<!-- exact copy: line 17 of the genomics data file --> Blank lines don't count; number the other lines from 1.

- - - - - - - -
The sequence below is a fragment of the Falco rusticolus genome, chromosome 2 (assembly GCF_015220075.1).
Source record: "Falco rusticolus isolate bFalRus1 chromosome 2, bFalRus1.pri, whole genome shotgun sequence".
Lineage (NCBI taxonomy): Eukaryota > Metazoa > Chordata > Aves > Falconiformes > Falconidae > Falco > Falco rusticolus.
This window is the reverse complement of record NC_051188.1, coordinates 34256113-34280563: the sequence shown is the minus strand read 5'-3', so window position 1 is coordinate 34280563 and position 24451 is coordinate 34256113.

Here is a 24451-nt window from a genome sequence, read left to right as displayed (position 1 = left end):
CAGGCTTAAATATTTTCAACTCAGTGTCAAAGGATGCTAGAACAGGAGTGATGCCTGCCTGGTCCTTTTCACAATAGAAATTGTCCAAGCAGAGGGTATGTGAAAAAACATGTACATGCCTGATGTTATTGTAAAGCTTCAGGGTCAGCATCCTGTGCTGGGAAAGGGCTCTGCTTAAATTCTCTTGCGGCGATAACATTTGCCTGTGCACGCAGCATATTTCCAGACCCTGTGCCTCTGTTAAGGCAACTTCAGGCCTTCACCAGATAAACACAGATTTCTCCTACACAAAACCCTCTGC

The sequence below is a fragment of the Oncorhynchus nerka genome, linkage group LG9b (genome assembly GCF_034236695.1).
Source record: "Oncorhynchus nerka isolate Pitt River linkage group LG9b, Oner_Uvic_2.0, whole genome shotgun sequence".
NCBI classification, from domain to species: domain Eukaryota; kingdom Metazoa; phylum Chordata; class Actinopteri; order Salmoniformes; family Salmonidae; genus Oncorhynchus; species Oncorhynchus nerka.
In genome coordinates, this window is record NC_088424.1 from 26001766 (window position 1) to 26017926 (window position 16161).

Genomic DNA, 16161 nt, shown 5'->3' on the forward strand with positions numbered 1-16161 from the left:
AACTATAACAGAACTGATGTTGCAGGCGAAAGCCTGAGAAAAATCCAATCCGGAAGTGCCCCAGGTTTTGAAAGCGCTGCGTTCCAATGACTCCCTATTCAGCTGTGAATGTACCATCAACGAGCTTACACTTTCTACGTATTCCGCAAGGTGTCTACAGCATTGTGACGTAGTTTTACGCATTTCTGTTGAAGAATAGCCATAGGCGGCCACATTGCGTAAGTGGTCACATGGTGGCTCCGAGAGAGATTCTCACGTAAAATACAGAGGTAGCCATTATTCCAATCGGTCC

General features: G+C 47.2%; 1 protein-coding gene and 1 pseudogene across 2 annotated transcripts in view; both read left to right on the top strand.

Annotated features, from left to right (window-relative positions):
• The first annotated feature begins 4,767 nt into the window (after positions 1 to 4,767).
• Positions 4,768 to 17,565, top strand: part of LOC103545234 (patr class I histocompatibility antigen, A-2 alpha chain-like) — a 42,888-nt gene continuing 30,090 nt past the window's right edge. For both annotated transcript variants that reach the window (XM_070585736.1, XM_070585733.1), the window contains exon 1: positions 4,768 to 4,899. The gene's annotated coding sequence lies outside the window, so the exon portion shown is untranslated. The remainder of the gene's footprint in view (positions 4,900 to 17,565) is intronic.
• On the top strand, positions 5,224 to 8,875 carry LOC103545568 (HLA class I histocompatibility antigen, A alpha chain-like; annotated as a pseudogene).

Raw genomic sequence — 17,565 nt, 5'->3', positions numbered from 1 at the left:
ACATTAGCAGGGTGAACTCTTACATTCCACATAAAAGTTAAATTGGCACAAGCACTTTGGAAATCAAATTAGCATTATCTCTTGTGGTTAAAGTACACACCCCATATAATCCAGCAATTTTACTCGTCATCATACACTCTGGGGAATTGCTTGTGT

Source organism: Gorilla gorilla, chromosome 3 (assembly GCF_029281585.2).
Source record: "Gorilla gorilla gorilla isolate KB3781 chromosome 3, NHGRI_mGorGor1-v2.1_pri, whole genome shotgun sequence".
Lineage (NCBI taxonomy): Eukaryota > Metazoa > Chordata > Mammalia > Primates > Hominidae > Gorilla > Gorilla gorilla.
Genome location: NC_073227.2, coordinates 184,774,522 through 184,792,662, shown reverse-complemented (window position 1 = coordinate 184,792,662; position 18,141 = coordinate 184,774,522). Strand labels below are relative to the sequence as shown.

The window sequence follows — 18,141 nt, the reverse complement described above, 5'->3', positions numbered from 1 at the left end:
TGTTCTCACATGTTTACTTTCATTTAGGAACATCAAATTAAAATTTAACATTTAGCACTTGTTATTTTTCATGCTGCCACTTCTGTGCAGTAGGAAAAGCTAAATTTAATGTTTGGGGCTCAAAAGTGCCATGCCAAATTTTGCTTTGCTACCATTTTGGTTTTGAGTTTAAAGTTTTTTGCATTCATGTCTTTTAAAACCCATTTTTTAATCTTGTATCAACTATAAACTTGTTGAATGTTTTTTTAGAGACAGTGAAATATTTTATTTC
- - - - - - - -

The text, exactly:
• On the top strand, positions 5,224 to 8,875 carry LOC103545568 (HLA class I histocompatibility antigen, A alpha chain-like; annotated as a pseudogene).